Cybersecurity

Flooded-network attacks are on the rise, especially for these hot-button sectors

Companies in media, software should consider mitigation strategies.
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US Department of Defense

· 3 min read

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When it rains DDoS attacks, it pours.

Distributed denial of service attacks are plaguing more businesses than ever before, telecom provider Zayo found in a recent report.

The number of DDoS attacks across North America and Western Europe rose 314% YoY in the first half of 2023, according to Zayo, with especially concentrated activity in the manufacturing, media and entertainment, and cloud and SaaS industries. Customers in the healthcare, finance, and government sectors were also prime targets, the study said.

In a news release, Zayo named DDoS attacks “the most common” type of cyberattack, noting that even small attacks can be devastating, taking down systems for hours at a time and resulting in “lost money, time, customers, and reputation.”

Anna Claiborne, a software engineering SVP at Zayo, likened these attacks to a telephone operator who gets overwhelmed with the volume of incoming calls and can only put new callers on hold.

“They don’t actually get to deal with any of those calls. So it’s the same thing that happens with a web server once it’s under DDoS attack,” Claiborne told IT Brew. “All legitimate users just go unanswered.”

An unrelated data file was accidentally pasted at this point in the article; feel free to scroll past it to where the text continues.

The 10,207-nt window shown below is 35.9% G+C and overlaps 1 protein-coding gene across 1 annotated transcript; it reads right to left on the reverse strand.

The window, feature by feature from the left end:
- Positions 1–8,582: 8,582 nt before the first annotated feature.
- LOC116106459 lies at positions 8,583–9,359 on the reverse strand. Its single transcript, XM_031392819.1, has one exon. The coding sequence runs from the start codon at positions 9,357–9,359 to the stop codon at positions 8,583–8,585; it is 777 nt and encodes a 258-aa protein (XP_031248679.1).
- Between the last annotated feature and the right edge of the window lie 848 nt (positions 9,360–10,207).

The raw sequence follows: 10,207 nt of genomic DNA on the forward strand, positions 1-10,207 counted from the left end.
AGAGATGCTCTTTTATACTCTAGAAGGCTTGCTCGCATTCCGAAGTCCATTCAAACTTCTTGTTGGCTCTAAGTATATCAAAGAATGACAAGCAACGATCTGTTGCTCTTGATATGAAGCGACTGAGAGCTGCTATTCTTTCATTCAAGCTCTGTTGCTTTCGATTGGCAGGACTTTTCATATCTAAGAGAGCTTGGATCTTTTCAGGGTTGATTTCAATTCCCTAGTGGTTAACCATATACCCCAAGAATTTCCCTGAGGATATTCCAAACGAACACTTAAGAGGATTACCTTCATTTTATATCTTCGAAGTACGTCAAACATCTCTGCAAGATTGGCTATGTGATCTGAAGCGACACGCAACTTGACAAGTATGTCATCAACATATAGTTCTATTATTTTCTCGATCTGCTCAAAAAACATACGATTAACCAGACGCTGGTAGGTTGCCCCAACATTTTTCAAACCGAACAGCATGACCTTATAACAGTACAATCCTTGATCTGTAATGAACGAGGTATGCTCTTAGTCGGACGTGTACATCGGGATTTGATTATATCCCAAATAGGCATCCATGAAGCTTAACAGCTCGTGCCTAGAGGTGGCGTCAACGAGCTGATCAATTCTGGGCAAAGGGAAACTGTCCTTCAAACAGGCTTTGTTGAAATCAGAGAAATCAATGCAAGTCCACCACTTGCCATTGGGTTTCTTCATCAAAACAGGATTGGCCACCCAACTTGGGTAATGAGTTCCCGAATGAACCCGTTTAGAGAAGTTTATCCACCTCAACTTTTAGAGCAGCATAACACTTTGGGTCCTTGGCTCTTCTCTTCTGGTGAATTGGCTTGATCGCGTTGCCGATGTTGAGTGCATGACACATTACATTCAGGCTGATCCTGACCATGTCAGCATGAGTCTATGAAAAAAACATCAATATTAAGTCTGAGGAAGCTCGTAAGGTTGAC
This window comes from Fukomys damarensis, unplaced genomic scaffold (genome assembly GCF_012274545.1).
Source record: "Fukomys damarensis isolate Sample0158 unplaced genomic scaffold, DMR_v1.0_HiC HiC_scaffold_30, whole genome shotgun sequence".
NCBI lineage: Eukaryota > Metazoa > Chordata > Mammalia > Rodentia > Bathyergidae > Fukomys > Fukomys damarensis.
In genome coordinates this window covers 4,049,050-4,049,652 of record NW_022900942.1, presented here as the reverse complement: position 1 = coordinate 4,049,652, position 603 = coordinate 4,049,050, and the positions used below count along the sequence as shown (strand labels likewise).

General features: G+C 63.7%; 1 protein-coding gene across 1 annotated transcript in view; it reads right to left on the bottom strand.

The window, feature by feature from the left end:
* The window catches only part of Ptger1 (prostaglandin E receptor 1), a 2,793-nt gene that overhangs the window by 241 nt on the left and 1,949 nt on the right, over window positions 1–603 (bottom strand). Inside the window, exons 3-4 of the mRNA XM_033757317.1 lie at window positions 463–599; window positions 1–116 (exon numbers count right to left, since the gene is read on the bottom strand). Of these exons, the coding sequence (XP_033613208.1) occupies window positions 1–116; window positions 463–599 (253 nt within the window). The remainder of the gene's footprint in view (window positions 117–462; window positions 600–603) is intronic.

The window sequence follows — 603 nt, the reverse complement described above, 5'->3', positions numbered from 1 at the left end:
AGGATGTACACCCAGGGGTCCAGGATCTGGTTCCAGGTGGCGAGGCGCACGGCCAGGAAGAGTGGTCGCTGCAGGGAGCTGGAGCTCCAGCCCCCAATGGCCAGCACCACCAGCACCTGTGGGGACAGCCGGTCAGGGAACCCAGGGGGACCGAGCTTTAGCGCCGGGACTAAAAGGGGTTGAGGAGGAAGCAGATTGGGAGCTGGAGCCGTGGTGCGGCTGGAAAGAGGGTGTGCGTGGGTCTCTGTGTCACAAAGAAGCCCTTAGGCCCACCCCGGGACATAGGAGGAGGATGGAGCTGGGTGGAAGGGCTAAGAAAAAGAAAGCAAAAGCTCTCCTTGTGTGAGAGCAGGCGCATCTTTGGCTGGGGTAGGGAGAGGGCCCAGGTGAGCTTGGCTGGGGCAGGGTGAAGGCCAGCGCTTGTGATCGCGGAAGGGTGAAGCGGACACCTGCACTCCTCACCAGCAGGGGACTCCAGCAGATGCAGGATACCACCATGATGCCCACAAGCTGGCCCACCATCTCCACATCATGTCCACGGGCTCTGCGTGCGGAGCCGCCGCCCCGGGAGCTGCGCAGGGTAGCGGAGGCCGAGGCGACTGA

While telecom companies saw the most frequent attacks, those experienced by the government sector typically lasted the longest, the report said. The results are based on 70,000 data points Zayo collected from its customers in North America and Western Europe between January and June 2023, then compared to data Zayo gathered from the same time period last year.

Claiborne told IT Brew that increased global internet traffic also means increased DDoS activity.

Companies that have valuable data troves or play critical infrastructure roles—such as media companies with interesting IP like unreleased films, or manufacturing operations that act as a valuable supply chain link—should be especially proactive about taking preventive measures to guard against DDoS attacks, she said.

“There’s definitely some verticals that are more at risk than others,” Claiborne said. “If you have a business in those verticals, you especially want to look into getting some sort of DDoS protection because you aren’t flying under the radar, no matter how much you think you are.”

To thwart DDoS attacks, users typically need specialty hardware and a hefty reserve of extra bandwidth—resources that can be hard for individual companies to muster, Claiborne said. She noted that most telecom providers offer some form of baseline DDoS protection, and enterprises can engage additional “fire insurance” policies.

“Providing internet service and providing DDoS mitigation are completely inseparable anymore,” she said. “If you are providing access to the internet, I think there’s sort of this reasonable expectation from most consumers that you’re also going to provide protection from the dangers that are out there, to some extent, on the internet.”

Top insights for IT pros

From cybersecurity and big data to cloud computing, IT Brew covers the latest trends shaping business tech in our 4x weekly newsletter, virtual events with industry experts, and digital guides.